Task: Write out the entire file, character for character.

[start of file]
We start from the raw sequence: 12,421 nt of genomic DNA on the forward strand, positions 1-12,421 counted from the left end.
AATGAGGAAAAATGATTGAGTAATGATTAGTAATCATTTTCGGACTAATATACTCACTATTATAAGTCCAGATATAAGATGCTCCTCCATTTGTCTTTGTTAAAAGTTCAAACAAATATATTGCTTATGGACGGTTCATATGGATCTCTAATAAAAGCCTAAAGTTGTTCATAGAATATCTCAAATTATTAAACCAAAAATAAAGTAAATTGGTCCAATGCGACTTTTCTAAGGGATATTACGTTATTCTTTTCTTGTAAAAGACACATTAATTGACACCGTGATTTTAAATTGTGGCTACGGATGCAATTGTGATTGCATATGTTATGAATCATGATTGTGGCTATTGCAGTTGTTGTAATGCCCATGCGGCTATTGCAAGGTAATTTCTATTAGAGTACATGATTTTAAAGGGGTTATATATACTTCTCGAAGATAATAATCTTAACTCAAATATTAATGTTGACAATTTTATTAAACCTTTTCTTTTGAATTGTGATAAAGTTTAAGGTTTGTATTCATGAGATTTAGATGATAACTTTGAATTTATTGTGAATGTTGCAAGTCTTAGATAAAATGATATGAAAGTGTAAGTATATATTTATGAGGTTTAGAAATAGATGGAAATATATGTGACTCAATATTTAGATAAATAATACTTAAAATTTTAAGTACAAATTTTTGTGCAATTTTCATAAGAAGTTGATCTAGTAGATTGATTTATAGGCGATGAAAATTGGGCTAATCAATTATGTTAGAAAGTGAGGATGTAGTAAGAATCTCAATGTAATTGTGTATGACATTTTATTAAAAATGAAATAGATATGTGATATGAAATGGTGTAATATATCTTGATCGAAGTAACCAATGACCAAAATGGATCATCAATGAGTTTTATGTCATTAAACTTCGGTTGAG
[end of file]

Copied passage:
We start from the raw sequence: 12,421 nt of genomic DNA on the forward strand, positions 1-12,421 counted from the left end.
AATGAGGAAAAATGATTGAGTAATGATTAGTAATCATTTTCGGACTAATATACTCACTATTATAAGTCCAGATATAAGATGCTCCTCCATTTGTCTTTGTTAAAAGTTCAAACAAATATATTGCTTATGGACGGTTCATATGGATCTCTAATAAAAGCCTAAAGTTGTTCATAGAATATCTCAAATTATTAAACCAAAAATAAAGTAAATTGGTCCAATGCGACTTTTCTAAGGGATATTACGTTATTCTTTTCTTGTAAAAGACACATTAATTGACACCGTGATTTTAAATTGTGGCTACGGATGCAATTGTGATTGCATATGTTATGAATCATGATTGTGGCTATTGCAGTTGTTGTAATGCCCATGCGGCTATTGCAAGGTAATTTCTATTAGAGTACATGATTTTAAAGGGGTTATATATACTTCTCGAAGATAATAATCTTAACTCAAATATTAATGTTGACAATTTTATTAAACCTTTTCTTTTGAATTGTGATAAAGTTTAAGGTTTGTATTCATGAGATTTAGATGATAACTTTGAATTTATTGTGAATGTTGCAAGTCTTAGATAAAATGATATGAAAGTGTAAGTATATATTTATGAGGTTTAGAAATAGATGGAAATATATGTGACTCAATATTTAGATAAATAATACTTAAAATTTTAAGTACAAATTTTTGTGCAATTTTCATAAGAAGTTGATCTAGTAGATTGATTTATAGGCGATGAAAATTGGGCTAATCAATTATGTTAGAAAGTGAGGATGTAGTAAGAATCTCAATGTAATTGTGTATGACATTTTATTAAAAATGAAATAGATATGTGATATGAAATGGTGTAATATATCTTGATCGAAGTAACCAATGACCAAAATGGATCATCAATGAGTTTTATGTCATTAAACTTCGGTTGAG